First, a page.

Jump to ContentJump to Main Navigation
The Suffering Traveller and the Romantic Imagination$
Users without a subscription are not able to see the full content.

Carl Thompson

Print publication date: 2007

Print ISBN-13: 9780199259984

Published to Oxford Scholarship Online: September 2007

DOI: 10.1093/acprof:oso/9780199259984.001.0001

Show Summary Details
Page of

PRINTED FROM OXFORD SCHOLARSHIP ONLINE (www.oxfordscholarship.com). (c) Copyright Oxford University Press, 2019. All Rights Reserved. An individual user may print out a PDF of a single chapter of a monograph in OSO for personal use. date: 23 October 2019

Romantic Travel I: Wordsworthian Scripts

Romantic Travel I: Wordsworthian Scripts

(p.186) 5 Romantic Travel I: Wordsworthian Scripts
The Suffering Traveller and the Romantic Imagination

Carl Thompson (Contributor Webpage)

Oxford University Press

This chapter explores Wordsworth's indebtedness both to the literature of shipwreck and maritime misadventure outlined in Chapters 2 and 3, and to the literature of exploration outlined in Chapter 5. From this material, and especially from the traditions of spiritual autobiography and Providentialism in this material, it is suggested that Wordsworth absorbed deeply a sense of travel as properly a form of quasi-religious pilgrimage, and of misadventure as a route to spiritual discovery and renovation. The first section of the chapter discusses Wordsworthian misadventure in relation to Wordsworth's spiritual and creative anxieties and aspirations; this section focuses chiefly on The Prelude. The second section explores the public dimension to Wordsworth's adoption of the misadventurer, focusing on the ways in which Wordsworth harnesses misadventure to a nationalist and imperialist ethos: The Excursion is the principal text discussed here.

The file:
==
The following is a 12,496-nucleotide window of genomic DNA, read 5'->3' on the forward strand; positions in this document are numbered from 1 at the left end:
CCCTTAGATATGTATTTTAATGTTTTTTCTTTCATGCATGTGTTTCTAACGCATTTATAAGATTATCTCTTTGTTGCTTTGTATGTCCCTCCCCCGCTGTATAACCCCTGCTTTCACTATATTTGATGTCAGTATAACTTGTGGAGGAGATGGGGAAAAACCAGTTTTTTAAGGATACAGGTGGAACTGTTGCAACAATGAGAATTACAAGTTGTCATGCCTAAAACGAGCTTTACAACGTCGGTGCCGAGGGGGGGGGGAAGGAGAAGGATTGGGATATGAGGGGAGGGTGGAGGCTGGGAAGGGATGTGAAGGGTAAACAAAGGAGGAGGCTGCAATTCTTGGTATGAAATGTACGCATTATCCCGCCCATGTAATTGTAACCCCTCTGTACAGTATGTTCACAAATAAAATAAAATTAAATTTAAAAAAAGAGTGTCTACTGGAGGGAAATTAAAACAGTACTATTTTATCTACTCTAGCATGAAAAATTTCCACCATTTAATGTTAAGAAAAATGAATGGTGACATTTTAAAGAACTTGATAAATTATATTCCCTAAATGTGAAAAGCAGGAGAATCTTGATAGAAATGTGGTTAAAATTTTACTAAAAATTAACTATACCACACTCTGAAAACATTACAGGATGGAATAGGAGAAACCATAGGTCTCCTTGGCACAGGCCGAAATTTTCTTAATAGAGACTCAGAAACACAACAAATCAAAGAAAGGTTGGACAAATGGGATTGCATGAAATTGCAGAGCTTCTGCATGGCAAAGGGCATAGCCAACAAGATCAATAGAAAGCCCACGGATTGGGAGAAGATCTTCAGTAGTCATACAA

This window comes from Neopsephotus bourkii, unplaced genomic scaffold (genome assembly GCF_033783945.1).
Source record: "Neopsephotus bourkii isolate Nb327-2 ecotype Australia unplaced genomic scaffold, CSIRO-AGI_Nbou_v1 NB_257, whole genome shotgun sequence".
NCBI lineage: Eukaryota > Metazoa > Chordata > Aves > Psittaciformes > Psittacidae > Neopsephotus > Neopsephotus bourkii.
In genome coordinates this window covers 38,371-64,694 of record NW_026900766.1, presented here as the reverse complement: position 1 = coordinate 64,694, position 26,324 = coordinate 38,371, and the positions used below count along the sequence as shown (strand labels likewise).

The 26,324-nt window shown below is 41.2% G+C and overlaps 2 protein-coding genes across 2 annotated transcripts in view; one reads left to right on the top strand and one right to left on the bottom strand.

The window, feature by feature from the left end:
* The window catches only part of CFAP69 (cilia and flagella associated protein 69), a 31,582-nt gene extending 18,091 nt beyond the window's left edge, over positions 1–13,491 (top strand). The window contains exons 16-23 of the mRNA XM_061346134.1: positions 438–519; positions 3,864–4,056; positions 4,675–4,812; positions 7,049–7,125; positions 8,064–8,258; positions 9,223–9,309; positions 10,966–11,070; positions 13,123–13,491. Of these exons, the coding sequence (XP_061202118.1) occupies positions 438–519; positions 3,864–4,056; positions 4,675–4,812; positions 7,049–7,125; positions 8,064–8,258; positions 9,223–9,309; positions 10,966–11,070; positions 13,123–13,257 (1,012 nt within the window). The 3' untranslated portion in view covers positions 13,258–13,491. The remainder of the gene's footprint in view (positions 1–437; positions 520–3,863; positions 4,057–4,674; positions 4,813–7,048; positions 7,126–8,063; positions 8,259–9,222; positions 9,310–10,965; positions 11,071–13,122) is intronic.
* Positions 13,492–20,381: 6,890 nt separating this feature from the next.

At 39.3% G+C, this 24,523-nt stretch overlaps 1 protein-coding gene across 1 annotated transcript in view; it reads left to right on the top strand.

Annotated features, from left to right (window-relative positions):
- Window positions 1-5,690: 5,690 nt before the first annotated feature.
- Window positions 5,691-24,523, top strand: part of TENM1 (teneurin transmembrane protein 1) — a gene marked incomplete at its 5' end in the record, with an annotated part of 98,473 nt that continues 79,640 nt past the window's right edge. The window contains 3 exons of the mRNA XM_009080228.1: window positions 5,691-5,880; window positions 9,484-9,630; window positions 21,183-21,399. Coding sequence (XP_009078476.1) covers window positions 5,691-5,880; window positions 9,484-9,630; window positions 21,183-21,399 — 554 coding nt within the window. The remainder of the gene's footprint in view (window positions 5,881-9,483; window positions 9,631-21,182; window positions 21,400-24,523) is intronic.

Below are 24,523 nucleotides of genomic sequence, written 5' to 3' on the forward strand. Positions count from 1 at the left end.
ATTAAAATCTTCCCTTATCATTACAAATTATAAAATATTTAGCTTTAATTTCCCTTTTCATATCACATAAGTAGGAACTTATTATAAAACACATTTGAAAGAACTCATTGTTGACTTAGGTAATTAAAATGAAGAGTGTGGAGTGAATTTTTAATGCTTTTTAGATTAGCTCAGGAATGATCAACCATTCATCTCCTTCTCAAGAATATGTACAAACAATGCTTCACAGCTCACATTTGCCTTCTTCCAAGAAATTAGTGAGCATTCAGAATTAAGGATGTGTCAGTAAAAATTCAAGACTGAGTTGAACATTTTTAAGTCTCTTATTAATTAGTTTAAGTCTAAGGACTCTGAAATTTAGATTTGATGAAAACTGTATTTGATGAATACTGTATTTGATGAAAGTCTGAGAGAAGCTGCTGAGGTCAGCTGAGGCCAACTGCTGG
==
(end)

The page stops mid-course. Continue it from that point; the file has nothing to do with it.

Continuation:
Keywords:   travel, travel writing, poetry, Romantic, Romanticism, adventure, misadventure, Providentialism, shipwreck, spiritual autobiography

Oxford Scholarship Online requires a subscription or purchase to access the full text of books within the service. Public users can however freely search the site and view the abstracts and keywords for each book and chapter.

Please, subscribe or login to access full text content.

If you think you should have access to this title, please contact your librarian.

To troubleshoot, please check our FAQs , and if you can't find the answer there, please contact us .